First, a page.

July 16, 2024
Recommended Books

No Moral Credit to Communism for “Not Exterminating Peoples” as Hitler Did to Jews

The Unknown Gulag: The Lost World of Stalin’s Special Settlements, by Lynne Viola. 2007. Oxford University Press, Oxford, New York

“Nazis Exterminated Peoples (Jews): Communists Did Not”: A Multiply-Disingenuous Argument

Author Lynne Viola is a historian, and a scholar of the Soviet Union. Her analysis is invaluable. Communism is usually thought “not as bad” as Nazism which means, in practice, that Communism is hardly thought bad at all. Communism hardly ever gets bad publicity, especially in light of the Jews’ Holocaust. In fact, Holocaust supremacists have a conniption whenever the crimes of the Nazis (against Jews that is) and the crimes of Communism are compared. They whine about “double genocide”, making something definitive of the “fact” that the Nazis (allegedly) tried to destroy all Jews, while Communism never sought to destroy any specific groups. My review focuses on this myth.

COMMUNISM NOT EXTERMINATORY: UNLIKE HITLER, STALIN HAD NO NEED TO EXTERMINATE ENTIRE GROUPS

First of all, Hitler did not literally try to kill all Jews. He freed some Jews for money, made some Jews into Honorary Aryans, and made hundreds of thousands of Jews into “permanent” forced laborers that, with few exceptions, were not killed in the last hours of the Third Reich. [See my Big Bulletin: Never Again Holocaust Deserves No Special Attention].

The “Communism didn’t exterminate” argument assumes that Stalin and Hitler each had comparable needs and capabilities, which they did not. Stalin did not use extermination of peoples, the way Hitler did, because he did not have to! Unlike the Third Reich, the Soviet Union enjoyed vast territories to which to send “enemies” into internal exile, and their physical extermination was not necessary. See:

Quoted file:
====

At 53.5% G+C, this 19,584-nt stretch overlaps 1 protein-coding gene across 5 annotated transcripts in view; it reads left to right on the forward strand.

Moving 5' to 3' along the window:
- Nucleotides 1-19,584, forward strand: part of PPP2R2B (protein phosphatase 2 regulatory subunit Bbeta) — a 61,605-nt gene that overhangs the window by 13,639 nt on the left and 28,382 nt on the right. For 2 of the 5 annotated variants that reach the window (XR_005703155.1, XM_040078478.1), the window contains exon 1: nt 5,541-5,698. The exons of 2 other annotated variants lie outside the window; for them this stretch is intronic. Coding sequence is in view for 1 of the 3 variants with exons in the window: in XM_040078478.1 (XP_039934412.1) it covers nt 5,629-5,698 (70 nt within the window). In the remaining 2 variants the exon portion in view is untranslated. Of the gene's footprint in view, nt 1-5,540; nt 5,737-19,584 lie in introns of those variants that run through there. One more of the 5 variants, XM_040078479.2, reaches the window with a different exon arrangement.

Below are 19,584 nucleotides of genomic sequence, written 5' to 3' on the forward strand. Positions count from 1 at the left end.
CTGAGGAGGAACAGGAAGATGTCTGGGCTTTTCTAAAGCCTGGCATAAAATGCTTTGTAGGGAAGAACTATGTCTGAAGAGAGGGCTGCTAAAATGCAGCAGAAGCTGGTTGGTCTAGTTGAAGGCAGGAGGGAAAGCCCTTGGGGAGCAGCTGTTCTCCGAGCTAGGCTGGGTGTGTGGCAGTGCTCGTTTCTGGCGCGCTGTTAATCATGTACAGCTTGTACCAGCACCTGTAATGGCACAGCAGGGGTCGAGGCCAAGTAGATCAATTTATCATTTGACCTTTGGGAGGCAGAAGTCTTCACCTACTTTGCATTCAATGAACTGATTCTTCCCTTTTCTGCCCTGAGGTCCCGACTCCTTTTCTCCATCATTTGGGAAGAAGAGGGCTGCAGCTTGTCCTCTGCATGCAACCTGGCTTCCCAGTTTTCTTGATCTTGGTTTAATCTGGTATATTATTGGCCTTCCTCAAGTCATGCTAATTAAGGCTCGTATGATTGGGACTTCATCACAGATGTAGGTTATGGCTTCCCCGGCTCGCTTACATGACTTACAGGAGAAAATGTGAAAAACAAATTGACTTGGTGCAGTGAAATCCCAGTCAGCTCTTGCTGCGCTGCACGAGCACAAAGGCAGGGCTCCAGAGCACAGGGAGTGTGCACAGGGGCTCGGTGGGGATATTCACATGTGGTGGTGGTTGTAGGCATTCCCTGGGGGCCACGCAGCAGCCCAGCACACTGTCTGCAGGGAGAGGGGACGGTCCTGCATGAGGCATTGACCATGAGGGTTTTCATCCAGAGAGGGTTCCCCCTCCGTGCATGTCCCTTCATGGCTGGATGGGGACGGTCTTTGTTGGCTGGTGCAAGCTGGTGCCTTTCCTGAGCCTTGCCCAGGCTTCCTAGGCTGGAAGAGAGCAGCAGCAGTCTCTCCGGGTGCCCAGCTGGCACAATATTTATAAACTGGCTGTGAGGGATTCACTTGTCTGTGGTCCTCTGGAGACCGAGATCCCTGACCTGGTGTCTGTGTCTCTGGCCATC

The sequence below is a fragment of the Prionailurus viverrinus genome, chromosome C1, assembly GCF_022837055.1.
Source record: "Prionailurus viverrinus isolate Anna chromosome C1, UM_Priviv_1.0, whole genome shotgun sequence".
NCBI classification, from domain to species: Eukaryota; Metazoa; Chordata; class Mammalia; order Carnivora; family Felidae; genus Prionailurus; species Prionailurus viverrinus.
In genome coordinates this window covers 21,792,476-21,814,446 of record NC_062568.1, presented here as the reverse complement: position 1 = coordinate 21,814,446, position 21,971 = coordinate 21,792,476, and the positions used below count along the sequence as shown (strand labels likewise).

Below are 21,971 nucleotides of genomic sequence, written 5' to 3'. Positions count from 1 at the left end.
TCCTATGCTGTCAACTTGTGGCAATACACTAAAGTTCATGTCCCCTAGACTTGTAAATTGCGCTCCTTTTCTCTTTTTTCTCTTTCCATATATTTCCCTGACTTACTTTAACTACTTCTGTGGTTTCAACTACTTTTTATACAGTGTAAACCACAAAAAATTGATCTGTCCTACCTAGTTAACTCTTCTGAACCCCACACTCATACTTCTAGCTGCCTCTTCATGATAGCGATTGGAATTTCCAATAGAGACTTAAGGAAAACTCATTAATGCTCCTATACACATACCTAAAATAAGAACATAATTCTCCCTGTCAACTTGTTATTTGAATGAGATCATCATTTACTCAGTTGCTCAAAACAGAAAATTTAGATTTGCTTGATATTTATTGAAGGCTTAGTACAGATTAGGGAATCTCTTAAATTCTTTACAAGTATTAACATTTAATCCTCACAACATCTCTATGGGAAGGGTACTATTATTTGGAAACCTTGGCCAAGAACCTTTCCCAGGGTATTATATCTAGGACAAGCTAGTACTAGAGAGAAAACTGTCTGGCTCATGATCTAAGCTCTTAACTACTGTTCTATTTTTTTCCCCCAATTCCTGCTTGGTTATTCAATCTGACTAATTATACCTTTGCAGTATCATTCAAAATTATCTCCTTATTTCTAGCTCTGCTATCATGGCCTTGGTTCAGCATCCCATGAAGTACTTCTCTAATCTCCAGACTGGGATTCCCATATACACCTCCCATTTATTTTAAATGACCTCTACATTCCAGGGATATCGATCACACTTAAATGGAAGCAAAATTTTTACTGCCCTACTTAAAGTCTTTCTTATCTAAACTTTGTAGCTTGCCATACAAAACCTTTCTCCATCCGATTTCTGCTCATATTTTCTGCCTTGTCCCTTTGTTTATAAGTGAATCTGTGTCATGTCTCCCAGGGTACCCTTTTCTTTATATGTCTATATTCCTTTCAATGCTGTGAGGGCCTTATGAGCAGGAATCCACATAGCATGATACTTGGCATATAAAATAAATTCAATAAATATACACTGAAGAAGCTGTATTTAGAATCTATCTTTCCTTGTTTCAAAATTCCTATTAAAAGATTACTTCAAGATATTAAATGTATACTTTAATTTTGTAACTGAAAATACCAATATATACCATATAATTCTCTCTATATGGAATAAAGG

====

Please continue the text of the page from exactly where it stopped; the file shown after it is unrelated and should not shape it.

https://www.jewsandpolesdatabase.org/2024/06/06/revisited-double-genocide-validated-now/

[For a long time, Hitler considered a territorial solution to the Jewish problem (as Lublinland and Madagascar), until it proved impractical. Only then did Hitler switch to extermination of Jews.]

COMMUNISM NOT EXTERMINATORY: WHY THE SOVIET PREFERENCE FOR FORCED LABOR OVER PHYSICAL EXTERMINATION

Both Stalin and Hitler used forced labor (including Jews), but the Soviet Communists had a much stronger incentive for using forced labor, as opposed to physical extermination, than did the Nazis. The following statements by Viola make this clear:

“Soviet planners faced many economic and geographic realities that the revolution of 1917 had left unchanged. The task of attracting a permanent labor force to the remote, resource-rich territories of the north and east was a perennial problem for Russian Imperial government. Colonization, administrative exile, and serf or penal labor were common solutions since the time of Peter the Great.” (p. 58).

“Forced labor served as the foundation of the Gulag in all its manifestations…It was used in economic development, the extraction of raw materials for industrialization, and the colonization of the Soviet Union’s vast and remote northern and eastern lands. An army of peasants–joined by a motley assortment of other, largely déclassé, social elements and political prisoners–would serve as the human (working) fodder for the Soviet Union’s great leap over the centuries, its pharaonic enterprise of ‘building socialism’” (p. 186).

KULAKS UNDER COMMUNISM, LIKE JEWS UNDER NAZISM, WERE EXISTENTIAL ENEMIES